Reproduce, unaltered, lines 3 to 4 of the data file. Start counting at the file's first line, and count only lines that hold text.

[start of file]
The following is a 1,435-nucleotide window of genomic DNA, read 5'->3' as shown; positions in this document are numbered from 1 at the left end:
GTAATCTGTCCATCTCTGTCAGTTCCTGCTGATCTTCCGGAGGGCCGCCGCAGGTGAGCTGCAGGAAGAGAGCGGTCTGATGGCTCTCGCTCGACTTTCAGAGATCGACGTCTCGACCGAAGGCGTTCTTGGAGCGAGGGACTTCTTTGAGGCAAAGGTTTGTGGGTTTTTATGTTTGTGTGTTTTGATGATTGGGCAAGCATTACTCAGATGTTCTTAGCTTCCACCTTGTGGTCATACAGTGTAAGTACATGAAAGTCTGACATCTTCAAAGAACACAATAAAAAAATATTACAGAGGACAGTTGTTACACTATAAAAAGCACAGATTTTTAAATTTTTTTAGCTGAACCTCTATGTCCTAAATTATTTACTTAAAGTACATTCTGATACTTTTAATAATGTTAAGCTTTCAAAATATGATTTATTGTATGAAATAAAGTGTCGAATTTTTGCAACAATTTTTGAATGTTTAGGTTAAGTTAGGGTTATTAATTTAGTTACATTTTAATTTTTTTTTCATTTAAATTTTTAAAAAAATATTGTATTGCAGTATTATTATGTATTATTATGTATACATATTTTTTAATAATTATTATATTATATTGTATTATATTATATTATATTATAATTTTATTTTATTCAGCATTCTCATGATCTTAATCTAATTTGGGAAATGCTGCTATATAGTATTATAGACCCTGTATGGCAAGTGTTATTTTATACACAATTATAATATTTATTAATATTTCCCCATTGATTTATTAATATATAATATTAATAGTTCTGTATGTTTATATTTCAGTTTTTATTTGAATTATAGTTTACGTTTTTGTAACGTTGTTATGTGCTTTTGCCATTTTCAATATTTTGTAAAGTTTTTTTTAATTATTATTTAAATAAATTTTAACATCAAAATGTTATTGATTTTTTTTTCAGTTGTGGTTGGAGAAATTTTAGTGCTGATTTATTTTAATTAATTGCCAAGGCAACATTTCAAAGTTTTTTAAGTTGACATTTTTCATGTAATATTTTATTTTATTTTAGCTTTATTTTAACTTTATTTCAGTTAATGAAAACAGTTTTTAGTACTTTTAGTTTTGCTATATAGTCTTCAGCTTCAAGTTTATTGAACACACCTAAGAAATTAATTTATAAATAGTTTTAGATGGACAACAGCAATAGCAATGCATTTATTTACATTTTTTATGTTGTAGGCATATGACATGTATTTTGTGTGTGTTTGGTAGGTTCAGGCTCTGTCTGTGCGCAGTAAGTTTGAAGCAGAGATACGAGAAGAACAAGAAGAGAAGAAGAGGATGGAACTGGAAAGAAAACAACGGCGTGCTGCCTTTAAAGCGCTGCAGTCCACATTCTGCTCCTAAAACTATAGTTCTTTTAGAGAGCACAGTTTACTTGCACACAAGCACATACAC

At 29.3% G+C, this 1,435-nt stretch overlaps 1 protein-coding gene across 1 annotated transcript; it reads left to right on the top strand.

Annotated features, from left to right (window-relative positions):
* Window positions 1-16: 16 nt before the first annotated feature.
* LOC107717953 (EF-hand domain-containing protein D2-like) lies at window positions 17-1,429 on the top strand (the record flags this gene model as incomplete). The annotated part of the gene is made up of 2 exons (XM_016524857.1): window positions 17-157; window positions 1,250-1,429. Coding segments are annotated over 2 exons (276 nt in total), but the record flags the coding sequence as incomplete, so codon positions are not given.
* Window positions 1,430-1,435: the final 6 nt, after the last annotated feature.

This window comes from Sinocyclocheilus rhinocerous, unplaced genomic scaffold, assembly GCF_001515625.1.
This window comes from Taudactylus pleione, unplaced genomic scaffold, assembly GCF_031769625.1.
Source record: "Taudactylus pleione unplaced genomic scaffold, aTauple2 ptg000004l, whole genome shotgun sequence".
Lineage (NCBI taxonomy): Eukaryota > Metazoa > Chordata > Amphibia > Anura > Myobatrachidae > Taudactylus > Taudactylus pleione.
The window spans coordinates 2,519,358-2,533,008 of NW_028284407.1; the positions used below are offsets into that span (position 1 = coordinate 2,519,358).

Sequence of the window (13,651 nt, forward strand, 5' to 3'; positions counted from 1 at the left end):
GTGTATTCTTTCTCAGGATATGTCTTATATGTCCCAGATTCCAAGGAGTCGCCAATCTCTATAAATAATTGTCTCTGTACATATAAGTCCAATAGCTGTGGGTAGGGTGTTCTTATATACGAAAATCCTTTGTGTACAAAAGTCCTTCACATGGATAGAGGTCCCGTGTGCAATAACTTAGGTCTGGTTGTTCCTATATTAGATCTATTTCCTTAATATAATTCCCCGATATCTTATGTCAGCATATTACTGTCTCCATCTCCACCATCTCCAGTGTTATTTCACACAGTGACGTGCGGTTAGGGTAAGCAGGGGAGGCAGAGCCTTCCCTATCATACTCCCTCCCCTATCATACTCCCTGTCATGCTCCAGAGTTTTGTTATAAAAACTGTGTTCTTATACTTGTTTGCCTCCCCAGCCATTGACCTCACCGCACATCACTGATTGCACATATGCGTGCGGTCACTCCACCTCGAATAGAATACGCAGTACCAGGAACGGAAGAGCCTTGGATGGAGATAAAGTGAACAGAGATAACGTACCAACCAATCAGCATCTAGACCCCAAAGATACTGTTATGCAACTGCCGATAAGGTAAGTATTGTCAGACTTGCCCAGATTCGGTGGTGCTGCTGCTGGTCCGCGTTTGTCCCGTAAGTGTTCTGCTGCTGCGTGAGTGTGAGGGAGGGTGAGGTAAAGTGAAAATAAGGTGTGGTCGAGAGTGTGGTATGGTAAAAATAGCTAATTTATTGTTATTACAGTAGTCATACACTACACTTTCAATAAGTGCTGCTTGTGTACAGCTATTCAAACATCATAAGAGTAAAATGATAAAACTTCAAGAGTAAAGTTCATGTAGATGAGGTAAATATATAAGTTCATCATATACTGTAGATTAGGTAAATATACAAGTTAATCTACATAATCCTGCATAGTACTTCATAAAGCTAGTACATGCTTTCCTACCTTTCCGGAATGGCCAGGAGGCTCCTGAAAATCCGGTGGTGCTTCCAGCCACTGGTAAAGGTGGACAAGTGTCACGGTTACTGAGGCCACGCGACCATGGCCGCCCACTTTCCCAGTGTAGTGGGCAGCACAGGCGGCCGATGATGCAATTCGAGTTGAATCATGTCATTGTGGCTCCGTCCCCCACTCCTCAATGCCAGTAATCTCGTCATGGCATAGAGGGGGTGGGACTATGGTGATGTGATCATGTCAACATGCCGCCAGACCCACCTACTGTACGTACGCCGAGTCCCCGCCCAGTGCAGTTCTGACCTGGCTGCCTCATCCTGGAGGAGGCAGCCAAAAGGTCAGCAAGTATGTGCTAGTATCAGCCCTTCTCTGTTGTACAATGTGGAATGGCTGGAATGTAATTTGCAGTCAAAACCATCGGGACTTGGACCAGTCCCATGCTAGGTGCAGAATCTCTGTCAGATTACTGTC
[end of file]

At 29.3% G+C, this 1,435-nt stretch overlaps 1 protein-coding gene across 1 annotated transcript; it reads left to right on the top strand.

Annotated features, from left to right (window-relative positions):